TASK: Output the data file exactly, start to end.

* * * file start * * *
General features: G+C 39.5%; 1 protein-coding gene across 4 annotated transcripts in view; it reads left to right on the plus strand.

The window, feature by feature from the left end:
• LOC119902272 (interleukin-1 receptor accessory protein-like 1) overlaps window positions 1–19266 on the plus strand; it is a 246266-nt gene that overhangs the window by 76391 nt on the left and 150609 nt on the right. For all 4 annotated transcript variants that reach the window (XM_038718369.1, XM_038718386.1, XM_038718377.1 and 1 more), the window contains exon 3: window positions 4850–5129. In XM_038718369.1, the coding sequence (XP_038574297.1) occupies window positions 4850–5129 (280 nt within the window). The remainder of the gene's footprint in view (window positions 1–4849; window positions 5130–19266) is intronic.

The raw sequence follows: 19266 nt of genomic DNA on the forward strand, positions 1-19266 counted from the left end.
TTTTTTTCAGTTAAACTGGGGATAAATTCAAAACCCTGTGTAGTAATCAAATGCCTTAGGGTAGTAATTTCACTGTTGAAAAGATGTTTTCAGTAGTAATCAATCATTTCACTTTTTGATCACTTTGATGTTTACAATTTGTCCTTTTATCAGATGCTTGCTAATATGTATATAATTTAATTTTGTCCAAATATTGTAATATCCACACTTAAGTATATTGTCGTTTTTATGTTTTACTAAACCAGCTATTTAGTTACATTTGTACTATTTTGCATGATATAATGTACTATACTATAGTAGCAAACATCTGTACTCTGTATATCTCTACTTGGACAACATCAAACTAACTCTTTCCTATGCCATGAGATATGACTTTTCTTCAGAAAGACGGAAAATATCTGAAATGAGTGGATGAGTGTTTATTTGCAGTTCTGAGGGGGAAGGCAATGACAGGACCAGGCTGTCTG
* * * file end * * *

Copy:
General features: G+C 39.5%; 1 protein-coding gene across 4 annotated transcripts in view; it reads left to right on the plus strand.

The window, feature by feature from the left end:
• LOC119902272 (interleukin-1 receptor accessory protein-like 1) overlaps window positions 1–19266 on the plus strand; it is a 246266-nt gene that overhangs the window by 76391 nt on the left and 150609 nt on the right. For all 4 annotated transcript variants that reach the window (XM_038718369.1, XM_038718386.1, XM_038718377.1 and 1 more), the window contains exon 3: window positions 4850–5129. In XM_038718369.1, the coding sequence (XP_038574297.1) occupies window positions 4850–5129 (280 nt within the window). The remainder of the gene's footprint in view (window positions 1–4849; window positions 5130–19266) is intronic.

The raw sequence follows: 19266 nt of genomic DNA on the forward strand, positions 1-19266 counted from the left end.
TTTTTTTCAGTTAAACTGGGGATAAATTCAAAACCCTGTGTAGTAATCAAATGCCTTAGGGTAGTAATTTCACTGTTGAAAAGATGTTTTCAGTAGTAATCAATCATTTCACTTTTTGATCACTTTGATGTTTACAATTTGTCCTTTTATCAGATGCTTGCTAATATGTATATAATTTAATTTTGTCCAAATATTGTAATATCCACACTTAAGTATATTGTCGTTTTTATGTTTTACTAAACCAGCTATTTAGTTACATTTGTACTATTTTGCATGATATAATGTACTATACTATAGTAGCAAACATCTGTACTCTGTATATCTCTACTTGGACAACATCAAACTAACTCTTTCCTATGCCATGAGATATGACTTTTCTTCAGAAAGACGGAAAATATCTGAAATGAGTGGATGAGTGTTTATTTGCAGTTCTGAGGGGGAAGGCAATGACAGGACCAGGCTGTCTG